Just as despondency set in, a guard spotted my forlorn figure and motioned me down to a third-class carriage where he manfully ordered several young Sri-Lankan men off the train so I could get on. They then all somehow squeezed back on after me, which meant we were all standing within a metre or so of the open carriage door packed together like sweaty sardines, my rucksack like a giant boulder at my feet. I was so relieved to have made it on, and so busy saying pink-faced flustered sorries to everyone (I wish I could have said it in the right language though), that it took me some time to work out that from where I was standing there was no way I was going to see any of the promised jaw-dropping scenery, just a sea of dark-eyed Sri Lankan men. And I was going to be in this position for seven long hours. I told myself to man-up, people have experienced far worse.

Clearly I am not made of strong stuff though as, after two hours of the train rolling, swaying and jolting, I felt sick as a dog, cold sweat prickled my forehead and I couldn’t stop yawning. With nothing to distract me from my woeful condition, I thought I might faint and all I could do was hope that someone would help me if I did, and not throw me out the open carriage door whilst pinching my money and passport. But thankfully these thoughts remained just that because, in the nick of time, we drew into a station where half the carriage tipped out and I was finally able to get a seat where I could look out a wide-open window. The fresh air soon dispelled the heavy burden of nausea and relief seeped like honey through every vein in my body. It was heavenly.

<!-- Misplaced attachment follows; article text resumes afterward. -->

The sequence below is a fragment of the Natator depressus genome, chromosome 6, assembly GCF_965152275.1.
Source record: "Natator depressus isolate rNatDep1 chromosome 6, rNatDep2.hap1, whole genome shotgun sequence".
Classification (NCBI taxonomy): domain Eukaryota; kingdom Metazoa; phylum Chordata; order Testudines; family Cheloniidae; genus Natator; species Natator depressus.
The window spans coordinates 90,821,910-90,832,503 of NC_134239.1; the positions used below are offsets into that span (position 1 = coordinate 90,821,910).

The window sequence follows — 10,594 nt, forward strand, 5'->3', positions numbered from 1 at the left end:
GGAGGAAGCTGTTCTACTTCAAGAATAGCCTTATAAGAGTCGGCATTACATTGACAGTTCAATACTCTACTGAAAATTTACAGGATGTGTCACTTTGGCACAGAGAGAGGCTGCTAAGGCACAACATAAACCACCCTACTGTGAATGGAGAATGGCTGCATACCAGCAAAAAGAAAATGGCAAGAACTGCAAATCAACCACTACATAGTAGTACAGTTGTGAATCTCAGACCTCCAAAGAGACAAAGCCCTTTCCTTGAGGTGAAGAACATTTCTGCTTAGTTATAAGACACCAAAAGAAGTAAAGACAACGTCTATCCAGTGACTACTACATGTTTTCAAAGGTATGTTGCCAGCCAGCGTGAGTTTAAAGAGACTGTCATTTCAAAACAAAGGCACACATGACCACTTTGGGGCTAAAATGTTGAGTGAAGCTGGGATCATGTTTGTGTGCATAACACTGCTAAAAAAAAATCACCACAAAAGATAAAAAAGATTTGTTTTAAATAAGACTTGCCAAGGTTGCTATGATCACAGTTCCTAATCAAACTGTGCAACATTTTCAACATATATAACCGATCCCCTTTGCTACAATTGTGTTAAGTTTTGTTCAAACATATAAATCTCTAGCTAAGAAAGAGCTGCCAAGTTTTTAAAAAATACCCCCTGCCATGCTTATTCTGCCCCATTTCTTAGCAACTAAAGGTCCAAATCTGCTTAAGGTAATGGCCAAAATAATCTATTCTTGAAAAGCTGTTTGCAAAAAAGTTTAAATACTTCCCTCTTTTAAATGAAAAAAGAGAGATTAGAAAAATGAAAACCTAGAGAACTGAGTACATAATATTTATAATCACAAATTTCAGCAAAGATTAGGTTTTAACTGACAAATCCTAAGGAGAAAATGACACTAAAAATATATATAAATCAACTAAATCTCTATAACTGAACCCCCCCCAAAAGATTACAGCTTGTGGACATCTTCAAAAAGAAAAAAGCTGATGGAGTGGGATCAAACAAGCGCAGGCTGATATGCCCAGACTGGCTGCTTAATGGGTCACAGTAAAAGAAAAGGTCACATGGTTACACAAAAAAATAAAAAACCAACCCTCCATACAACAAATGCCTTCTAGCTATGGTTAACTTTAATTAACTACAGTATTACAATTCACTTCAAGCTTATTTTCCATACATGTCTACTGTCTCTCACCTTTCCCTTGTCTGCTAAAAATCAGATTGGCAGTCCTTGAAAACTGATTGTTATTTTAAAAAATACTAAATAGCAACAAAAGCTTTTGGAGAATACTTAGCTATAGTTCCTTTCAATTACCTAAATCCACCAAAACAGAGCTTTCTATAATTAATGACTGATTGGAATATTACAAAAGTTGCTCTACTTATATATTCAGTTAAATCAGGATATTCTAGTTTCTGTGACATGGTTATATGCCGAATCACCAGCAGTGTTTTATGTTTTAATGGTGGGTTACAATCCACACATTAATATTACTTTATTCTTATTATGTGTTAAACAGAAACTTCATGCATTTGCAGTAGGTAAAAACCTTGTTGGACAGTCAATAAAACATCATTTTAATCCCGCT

I spent the next five hours gazing out the window drinking in the magnificent scenery and counting my every blessing. It was astoundingly beautiful; villages, waterfalls and lush green vegetation rushed in and out of focus as we wound our way up into Hill Country. Tea plantations draped over the undulating hills like patchwork quilts making me wonder what life must have been like for the British colonials before independence in 1948.

With hindsight I was glad to have travelled third-class as it was a ‘real’ Sri Lankan train experience. There were a couple of other travellers near me, but most had ruthlessly elbowed their way into the cramped second-class carriages. Surrounding me were Sri Lankan women and children (their menfolk were mostly standing in the aisle and by the doors, where I had been), they gave me kind, curious smiles. A mother and her baby boy sat opposite me for a large part of the journey, the baby was intrigued by my very white hands and took great pleasure in thoroughly inspecting every finger, rubbing the nails and pinching my palms as if they weren’t quite real. This was heart-warmingly sweet, until his mother lobbed all their food wrappings straight out the open window as if it was the most natural thing in the world to do. Oh dear.

Yesterday I had a very pleasant, uneventful taxi ride from Ella down to Talalla on the south coast, where I’m now ensconced at the first of two yoga retreats I’m visiting during my last fortnight in Sri Lanka , this will be an interesting experience as I’ve never really done yoga. I have plenty of time to think about blogging though so if you can bear it, there may be more!

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The view from the top of ‘Little Adam’s Peak’ (a hill) outside Ella.

4 thoughts on “The Trials of Travel in Sri Lanka, 15th Jan

  1. Never eat tuna sandwiches unless made by your own fair hand! Enjoy the yoga retreat. I am going to a class in the school hall on Wednesday night- will be much the same I suspect. Enjoy your last two weeks! Home soon!

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  2. Oh Sarah you do make me laugh ! … Your blogs are such a good read, honest and interesting and fun !
    Safe home later this month …. can’t quite believe you are soon Edinburgh bound ! Xx